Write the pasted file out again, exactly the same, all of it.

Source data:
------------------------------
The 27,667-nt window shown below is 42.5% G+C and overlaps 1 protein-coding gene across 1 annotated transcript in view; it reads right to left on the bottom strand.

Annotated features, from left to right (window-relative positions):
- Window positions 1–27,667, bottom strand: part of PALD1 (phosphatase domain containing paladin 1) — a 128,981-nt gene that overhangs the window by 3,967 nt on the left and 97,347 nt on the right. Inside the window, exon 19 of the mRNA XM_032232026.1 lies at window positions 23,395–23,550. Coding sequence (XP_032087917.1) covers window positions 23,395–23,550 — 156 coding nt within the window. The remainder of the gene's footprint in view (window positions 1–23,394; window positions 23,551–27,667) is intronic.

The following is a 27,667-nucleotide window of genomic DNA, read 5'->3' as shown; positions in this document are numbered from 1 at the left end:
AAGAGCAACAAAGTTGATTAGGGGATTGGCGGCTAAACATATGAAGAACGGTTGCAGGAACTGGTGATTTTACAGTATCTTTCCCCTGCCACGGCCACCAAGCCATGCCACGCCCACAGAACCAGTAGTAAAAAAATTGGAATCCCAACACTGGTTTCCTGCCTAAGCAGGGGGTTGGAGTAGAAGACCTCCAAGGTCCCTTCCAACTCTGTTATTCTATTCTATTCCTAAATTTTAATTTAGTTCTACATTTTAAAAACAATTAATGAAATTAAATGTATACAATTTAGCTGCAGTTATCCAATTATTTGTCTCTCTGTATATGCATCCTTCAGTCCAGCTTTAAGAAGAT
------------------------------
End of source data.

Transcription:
The 27,667-nt window shown below is 42.5% G+C and overlaps 1 protein-coding gene across 1 annotated transcript in view; it reads right to left on the bottom strand.

Annotated features, from left to right (window-relative positions):
- Window positions 1–27,667, bottom strand: part of PALD1 (phosphatase domain containing paladin 1) — a 128,981-nt gene that overhangs the window by 3,967 nt on the left and 97,347 nt on the right. Inside the window, exon 19 of the mRNA XM_032232026.1 lies at window positions 23,395–23,550. Coding sequence (XP_032087917.1) covers window positions 23,395–23,550 — 156 coding nt within the window. The remainder of the gene's footprint in view (window positions 1–23,394; window positions 23,551–27,667) is intronic.

The following is a 27,667-nucleotide window of genomic DNA, read 5'->3' as shown; positions in this document are numbered from 1 at the left end:
AAGAGCAACAAAGTTGATTAGGGGATTGGCGGCTAAACATATGAAGAACGGTTGCAGGAACTGGTGATTTTACAGTATCTTTCCCCTGCCACGGCCACCAAGCCATGCCACGCCCACAGAACCAGTAGTAAAAAAATTGGAATCCCAACACTGGTTTCCTGCCTAAGCAGGGGGTTGGAGTAGAAGACCTCCAAGGTCCCTTCCAACTCTGTTATTCTATTCTATTCCTAAATTTTAATTTAGTTCTACATTTTAAAAACAATTAATGAAATTAAATGTATACAATTTAGCTGCAGTTATCCAATTATTTGTCTCTCTGTATATGCATCCTTCAGTCCAGCTTTAAGAAGAT